Since we planned to be gone the whole day, we had to take our dog, Annie, along with us. She enjoys a good day trip and we bring along all of her supplies to keep her comfortable.
The Big Cypress is reached by taking US Hwy. 41, the Tamiami Trail, which runs coast to coast in Florida. It is a nice drive and you can see some deer from time to time and a whole bunch of different birds. We came to the Oasis Visitor Center and found a map of the preserve and also learned about a 26-mile Loop Road you can take to get a better view of the wildlife. It is a dirt road all the way. It is only a one lane road but traffic can go either direction and passing oncoming cars is easy.
We drove back about 3 miles on the Tamiami Trail to pick up the Loop Road. This is what the road looks like. You can see there is heavy, jungle vegetation along both sides. We had to drive at about 5 mph in order to look through small, open areas in this vegetation for the alligators that are common (and many) in this preserve. This preserve is at the top of the Everglades National Park and consists of 2,400 square miles of protected land. It is the home to alligators, herons, egrets, woodpeckers, black bear, deer, bald eagles, and the endangered Florida panther. We did not see any panthers. They look a lot like the Mountain Lion of the western states. The preserve is referred to as a swamp but the land consists of sandy islands, prairies, marshes and Cypress trees.
As we drove very slowly along this dirt road, I kept the camera at the ready in case we spotted something interesting. It began to rain lightly from time to time and the water gathered in milky puddles on the roadway. Some potholes were big, but we have the 4-wheel drive Explorer and it was no problem. We had gone along for a few miles and hadn't seen anything except a lizard. Then as I was getting a bit discouraged I looked more closely into the canal that runs on my side of the car...and there he was !! Stop the car I practically shouted. Back it up....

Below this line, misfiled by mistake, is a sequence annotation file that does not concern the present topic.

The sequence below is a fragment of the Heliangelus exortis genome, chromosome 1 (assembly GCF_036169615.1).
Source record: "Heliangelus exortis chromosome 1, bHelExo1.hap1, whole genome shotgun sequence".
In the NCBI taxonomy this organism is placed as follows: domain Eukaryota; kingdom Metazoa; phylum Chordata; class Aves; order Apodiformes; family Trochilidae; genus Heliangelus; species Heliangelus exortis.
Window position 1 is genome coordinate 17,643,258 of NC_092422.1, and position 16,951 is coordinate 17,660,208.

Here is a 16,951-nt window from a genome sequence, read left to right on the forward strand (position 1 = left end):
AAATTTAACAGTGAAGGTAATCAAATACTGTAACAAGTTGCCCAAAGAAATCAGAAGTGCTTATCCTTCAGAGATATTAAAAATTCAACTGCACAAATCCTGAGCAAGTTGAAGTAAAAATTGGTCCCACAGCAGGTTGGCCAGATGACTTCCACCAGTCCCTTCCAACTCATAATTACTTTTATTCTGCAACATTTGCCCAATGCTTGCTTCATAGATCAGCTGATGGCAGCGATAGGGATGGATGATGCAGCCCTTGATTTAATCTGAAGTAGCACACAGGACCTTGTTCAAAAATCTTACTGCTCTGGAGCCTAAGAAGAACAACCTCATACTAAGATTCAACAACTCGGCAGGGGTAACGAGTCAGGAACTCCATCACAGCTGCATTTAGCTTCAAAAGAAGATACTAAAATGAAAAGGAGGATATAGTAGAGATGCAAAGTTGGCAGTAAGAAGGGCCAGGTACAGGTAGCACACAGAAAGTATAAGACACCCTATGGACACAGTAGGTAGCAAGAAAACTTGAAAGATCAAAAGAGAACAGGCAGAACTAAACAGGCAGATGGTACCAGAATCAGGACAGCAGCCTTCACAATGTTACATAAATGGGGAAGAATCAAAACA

There it was....our first gator spotting. He was the first alligator we'd ever seen in the wild and not in a cage or glassed in area of a zoo. He was a big one. He was lying very quietly down in the peat layers of the canal. We stayed there looking him over and all he did was blink his eyes a few times but never moved a muscle.
Here is an example of the Cypress trees in the preserve. The place is about 1/3 covered with these trees, which are the dwarf pond cypress variety. They are a common swamp tree in the southeast.
Again...Stop the car !! Here is the second alligator we found. He was getting a little of that Florida sunshine. As we continued on down the road, driving at a snail's pace, we began to see more and more alligators. In all, we saw over 30 on this drive.
At one point, we came upon a large pool and there were about 6 large gators there. Right at the time we got the car stopped, we saw and heard a lot of splashing and thrashing down in the canal pool. Some alligator must have ticked off another alligator and there was a bit of a scuffle down there. It was over before I could get the camera in position and then they moved off out of camera range, but it was very exciting to see that activity. In many spots in the canal where the water was very low, you could see their claw marks in the peat where they walked along and you could also see in the middle area a large drag mark where their long, heavy tails must follow behind.